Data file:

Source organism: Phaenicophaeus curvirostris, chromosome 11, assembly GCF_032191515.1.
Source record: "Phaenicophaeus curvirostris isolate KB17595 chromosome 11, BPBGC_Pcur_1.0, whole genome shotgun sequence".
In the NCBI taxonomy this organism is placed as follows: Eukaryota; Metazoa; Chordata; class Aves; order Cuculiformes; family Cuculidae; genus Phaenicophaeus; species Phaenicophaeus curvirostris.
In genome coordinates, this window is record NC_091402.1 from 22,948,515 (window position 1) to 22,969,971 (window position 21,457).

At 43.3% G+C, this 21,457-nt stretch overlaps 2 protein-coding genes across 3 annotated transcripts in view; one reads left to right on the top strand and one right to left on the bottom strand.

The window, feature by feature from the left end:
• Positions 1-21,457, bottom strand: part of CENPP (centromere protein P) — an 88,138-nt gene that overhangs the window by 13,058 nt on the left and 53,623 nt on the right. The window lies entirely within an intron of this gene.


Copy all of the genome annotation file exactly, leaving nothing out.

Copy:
Source organism: Phaenicophaeus curvirostris, chromosome 11, assembly GCF_032191515.1.
Source record: "Phaenicophaeus curvirostris isolate KB17595 chromosome 11, BPBGC_Pcur_1.0, whole genome shotgun sequence".
In the NCBI taxonomy this organism is placed as follows: Eukaryota; Metazoa; Chordata; class Aves; order Cuculiformes; family Cuculidae; genus Phaenicophaeus; species Phaenicophaeus curvirostris.
In genome coordinates, this window is record NC_091402.1 from 22,948,515 (window position 1) to 22,969,971 (window position 21,457).

At 43.3% G+C, this 21,457-nt stretch overlaps 2 protein-coding genes across 3 annotated transcripts in view; one reads left to right on the top strand and one right to left on the bottom strand.

The window, feature by feature from the left end:
• Positions 1-21,457, bottom strand: part of CENPP (centromere protein P) — an 88,138-nt gene that overhangs the window by 13,058 nt on the left and 53,623 nt on the right. The window lies entirely within an intron of this gene.